On February 11th Health Canada published a proposal on the Regulations Amending Certain Regulations Concerning the Disclosure of Cosmetic Ingredients. They are now seeking public comments until April 22, 2023.

Health Canada proposes to amend the Cosmetic Regulations to strengthen the labelling requirements for cosmetics, by introducing a requirement to disclose certain fragrance allergens on cosmetic labels, and by clarifying the terminology used in the Cosmetic Regulations, strengthening the cosmetic notification requirements, and enhancing compliance and enforcement tools. The regulatory proposal would allow consumers to identify ingredients that they may be allergic to, or sensitive to, and would help them make more informed health decisions regarding product purchase and use.

Globally, fragrance ingredients and mixtures are considered proprietary information. However, some jurisdictions require the presence of fragrance ingredients to be indicated on the product label, and most manufacturers and importers use the term “parfum” instead of listing all fragrance ingredients.

The focus of this amendment is on fragrance ingredients used in cosmetics, often called “parfum” on product labels. Health Canada intends to require disclosure of certain fragrance allergens present at certain limits, to protect consumers who have sensitivities to such chemicals.

Other suggested changes are to modernize the regulations and improve regulatory oversight of cosmetics. These include adding labelling flexibility for small packages, updating the definitions of “manufacturer” and “importer”, cosmetic notification requirements, distributor information on the cosmetic notification, requirements to specify “rinse-off” and “leave-on” in the notification, ingredient identification to use INCI names on the cosmetic notification, smaller concentration ranges for ingredients on the cosmetic notification, requests for evidence of safety from Health Canada, and manufacturer’s information on the label.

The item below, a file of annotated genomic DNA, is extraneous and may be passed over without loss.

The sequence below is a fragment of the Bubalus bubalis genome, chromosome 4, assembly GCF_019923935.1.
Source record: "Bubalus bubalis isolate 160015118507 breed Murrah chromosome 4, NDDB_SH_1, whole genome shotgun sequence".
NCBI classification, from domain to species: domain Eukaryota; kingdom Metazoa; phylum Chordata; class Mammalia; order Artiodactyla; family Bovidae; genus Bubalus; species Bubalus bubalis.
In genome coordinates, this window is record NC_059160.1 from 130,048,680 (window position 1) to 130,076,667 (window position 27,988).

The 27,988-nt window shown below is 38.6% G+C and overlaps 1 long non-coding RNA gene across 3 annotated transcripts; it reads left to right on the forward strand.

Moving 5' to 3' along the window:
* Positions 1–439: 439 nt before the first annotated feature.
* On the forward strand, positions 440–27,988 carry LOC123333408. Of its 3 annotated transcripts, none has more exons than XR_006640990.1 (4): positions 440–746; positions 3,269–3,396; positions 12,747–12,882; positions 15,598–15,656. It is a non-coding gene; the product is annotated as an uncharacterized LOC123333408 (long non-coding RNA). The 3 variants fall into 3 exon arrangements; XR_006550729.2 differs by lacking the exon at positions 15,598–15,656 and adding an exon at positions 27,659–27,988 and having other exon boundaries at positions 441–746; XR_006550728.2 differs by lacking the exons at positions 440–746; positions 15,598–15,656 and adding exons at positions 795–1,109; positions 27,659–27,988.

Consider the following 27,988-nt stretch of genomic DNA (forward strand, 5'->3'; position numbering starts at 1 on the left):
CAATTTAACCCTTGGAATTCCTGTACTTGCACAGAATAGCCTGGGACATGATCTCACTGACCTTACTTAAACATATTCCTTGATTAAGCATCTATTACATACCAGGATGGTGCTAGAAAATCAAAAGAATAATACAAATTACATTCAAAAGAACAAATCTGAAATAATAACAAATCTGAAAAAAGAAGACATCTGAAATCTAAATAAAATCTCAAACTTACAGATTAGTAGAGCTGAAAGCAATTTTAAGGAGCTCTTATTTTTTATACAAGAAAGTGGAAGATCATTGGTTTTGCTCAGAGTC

Health Canada regulates cosmetics using a post-market approach. Manufacturers and importers must notify Health Canada within 10 days after they first sell a cosmetic, and provide information about the product’s formulation, function and form.

Health Canada may request evidence of safety from a manufacturer, and if the evidence submitted is not sufficient, the manufacturer must stop selling the product.

Additional information and instructions for participation in the proposal can be found here.